Working to defend the democracy of Taiwan

By Andrew Cheng 鄭泰安  / 

Sat, Feb 19, 2011 - Page 8

Chinese culture has been around for more than 5,000 years and, in that time, rulers have exploited Confucian classics as a way to keep the people in check. Confucianism is intimately linked to feudalism and the persistence of feudal culture has been blamed as a key obstacle to democracy in China, Taiwan and Singapore.

Even today, you can still see evidence of this mindset throughout Taiwan and academia is no exception. I’ve always wanted to write a book on the modern face of feudalism, exploring why it has managed to survive the march of modernization in Chinese-speaking countries. I have never got round to it, as I don’t really feel qualified to attempt such a project, given the paucity of my knowledge in the humanities. Perhaps when I retire I’ll devote some time to it.

Ever since the era of former US president Ronald Reagan, the US has assumed that supporting economic development and universal access to education in China would result in the rise of a Chinese middle class and that would consequently allow democracy to emerge there. This view has proved to be wrong. Political power in China remains concentrated within a small elite, passed down according to a proscribed line of succession.

The Chinese Nationalist Party (KMT) is cut from the same cloth, the difference being that Taiwan’s power elite actually have to participate in the electoral process to stay in power. For this reason, the KMT has maintained, to a certain degree, democracy, freedom and human rights. Worryingly, however, President Ma Ying-jeou (馬英九) and his government are gradually eroding democratic freedoms, albeit in subtle and sophisticated ways, trying to return the nation to feudal authoritarianism. This is what China wants.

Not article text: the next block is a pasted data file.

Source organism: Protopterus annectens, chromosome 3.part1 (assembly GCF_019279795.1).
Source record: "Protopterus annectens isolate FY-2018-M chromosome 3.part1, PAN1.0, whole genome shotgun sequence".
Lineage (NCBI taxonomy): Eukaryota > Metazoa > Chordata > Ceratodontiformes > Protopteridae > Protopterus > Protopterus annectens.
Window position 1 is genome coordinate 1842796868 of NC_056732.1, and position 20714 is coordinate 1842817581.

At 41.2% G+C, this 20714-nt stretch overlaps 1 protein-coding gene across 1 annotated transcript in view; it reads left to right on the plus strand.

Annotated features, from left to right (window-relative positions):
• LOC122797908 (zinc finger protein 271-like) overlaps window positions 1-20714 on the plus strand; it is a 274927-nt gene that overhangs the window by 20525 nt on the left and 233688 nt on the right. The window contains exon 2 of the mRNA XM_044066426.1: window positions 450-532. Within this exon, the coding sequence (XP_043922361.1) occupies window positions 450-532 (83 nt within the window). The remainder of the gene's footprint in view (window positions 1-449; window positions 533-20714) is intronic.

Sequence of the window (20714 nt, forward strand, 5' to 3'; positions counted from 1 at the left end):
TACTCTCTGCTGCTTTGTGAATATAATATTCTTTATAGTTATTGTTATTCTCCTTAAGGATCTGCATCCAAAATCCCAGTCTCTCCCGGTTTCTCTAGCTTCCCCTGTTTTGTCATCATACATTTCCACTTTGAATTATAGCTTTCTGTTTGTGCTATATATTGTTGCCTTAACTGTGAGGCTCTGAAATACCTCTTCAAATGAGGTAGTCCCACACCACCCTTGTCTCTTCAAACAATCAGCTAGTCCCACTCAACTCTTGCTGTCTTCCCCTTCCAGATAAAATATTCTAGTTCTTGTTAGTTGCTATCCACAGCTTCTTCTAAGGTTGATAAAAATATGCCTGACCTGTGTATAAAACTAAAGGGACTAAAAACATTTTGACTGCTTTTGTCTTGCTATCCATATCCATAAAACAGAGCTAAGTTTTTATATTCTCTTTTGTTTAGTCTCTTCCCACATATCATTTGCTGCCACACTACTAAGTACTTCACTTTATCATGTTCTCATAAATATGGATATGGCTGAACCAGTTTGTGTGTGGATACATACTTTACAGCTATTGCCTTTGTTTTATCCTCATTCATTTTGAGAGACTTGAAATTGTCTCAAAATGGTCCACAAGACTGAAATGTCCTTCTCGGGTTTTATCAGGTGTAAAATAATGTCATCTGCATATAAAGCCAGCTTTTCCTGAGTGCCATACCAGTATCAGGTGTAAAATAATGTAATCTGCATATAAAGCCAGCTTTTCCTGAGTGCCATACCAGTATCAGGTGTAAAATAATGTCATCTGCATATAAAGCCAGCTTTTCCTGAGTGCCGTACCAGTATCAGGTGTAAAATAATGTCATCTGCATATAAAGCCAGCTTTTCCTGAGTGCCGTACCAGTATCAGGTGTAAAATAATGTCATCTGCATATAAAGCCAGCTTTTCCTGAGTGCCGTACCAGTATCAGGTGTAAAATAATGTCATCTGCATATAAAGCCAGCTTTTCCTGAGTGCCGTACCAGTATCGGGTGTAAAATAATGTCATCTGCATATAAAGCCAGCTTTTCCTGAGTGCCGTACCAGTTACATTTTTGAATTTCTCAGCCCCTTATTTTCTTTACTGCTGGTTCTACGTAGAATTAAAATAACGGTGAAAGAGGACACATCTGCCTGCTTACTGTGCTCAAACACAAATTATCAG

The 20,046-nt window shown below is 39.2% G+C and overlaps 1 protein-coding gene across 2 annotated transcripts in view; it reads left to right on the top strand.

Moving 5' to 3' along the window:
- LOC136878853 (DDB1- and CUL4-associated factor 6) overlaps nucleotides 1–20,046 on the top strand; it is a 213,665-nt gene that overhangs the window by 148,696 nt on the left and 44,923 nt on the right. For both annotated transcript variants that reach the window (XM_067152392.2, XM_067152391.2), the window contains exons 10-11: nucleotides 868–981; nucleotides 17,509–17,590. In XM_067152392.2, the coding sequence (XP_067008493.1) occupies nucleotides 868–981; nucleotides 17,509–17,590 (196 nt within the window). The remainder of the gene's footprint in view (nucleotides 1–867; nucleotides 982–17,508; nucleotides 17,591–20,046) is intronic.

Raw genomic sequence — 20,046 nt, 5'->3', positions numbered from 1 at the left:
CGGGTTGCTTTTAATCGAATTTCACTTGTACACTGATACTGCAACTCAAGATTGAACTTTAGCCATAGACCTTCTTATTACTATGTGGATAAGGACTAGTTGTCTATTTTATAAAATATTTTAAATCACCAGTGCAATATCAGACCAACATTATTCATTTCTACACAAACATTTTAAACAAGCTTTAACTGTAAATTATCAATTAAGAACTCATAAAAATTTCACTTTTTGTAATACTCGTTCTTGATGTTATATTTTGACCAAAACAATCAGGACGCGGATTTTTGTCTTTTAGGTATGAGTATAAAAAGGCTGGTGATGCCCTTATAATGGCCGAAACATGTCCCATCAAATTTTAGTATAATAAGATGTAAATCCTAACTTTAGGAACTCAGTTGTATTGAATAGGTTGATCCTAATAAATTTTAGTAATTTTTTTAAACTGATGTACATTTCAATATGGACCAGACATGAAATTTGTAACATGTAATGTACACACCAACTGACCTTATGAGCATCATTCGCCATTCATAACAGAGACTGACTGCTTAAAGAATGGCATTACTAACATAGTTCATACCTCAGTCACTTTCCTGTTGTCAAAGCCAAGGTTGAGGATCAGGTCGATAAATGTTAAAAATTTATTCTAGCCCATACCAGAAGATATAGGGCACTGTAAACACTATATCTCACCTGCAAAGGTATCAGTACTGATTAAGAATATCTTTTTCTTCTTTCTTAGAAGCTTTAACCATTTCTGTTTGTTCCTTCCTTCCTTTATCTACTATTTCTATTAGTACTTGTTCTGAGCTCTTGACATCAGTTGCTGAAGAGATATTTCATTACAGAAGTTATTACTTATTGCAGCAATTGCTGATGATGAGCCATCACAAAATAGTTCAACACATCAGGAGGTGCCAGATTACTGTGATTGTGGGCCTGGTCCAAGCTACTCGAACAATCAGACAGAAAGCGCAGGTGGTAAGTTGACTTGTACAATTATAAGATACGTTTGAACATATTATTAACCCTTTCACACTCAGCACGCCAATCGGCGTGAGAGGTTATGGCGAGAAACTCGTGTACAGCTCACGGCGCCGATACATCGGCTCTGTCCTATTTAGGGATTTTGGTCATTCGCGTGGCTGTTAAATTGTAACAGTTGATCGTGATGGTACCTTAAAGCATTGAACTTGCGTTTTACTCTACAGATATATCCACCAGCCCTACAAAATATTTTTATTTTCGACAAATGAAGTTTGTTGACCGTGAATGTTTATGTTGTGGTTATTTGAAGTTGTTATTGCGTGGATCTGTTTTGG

The ruler of a small country sends an emissary to the court of a powerful empire and pledges allegiance to the emperor, recognizing his authority. In return for his allegiance, he is bequeathed a small territory — let’s call it Taiwan — to preside over, on condition that he pays tribute at regular intervals, a mark of his continued loyalty. Sounds like feudal China to me, although it doesn’t take a huge stretch of the imagination to transplant this scenario into the 21st century. The only difference is that now everyone wears suits.

To be able to reinstate feudal authoritarianism it is necessary to gain control of people’s minds. First, the Confucian classics have been made required reading for students. The next step will be to adopt various tactics to control the media. I can see from my previous encounters with the KMT that, deep down, they haven’t changed one bit. A fresh set of clothes does not a new man make.

Democracy has taken root in Taiwan and grown over the past 20 years, but who knows whether it can survive in the face of this threat. I really do wonder how much the people who voted for Ma understand about politics. My fear is that they will fall for his rhetoric a second time and repeat the error by re-electing him next year.

If Taiwan wants to follow the practice of Western democracies, we need at least two major democratic political parties of comparable size, taking turns in government. The KMT has never been democratic, so strictly speaking party politics has yet to officially take off in Taiwan.

One hopes that the recent revolutions that have set the Arab world alight will have some kind of effect in the Chinese-speaking world. I am, of course, thinking particularly of China.

Andrew Cheng is a researcher at Academia Sinica’s Institute of Biomedical Sciences.

TRANSLATED BY PAUL COOPER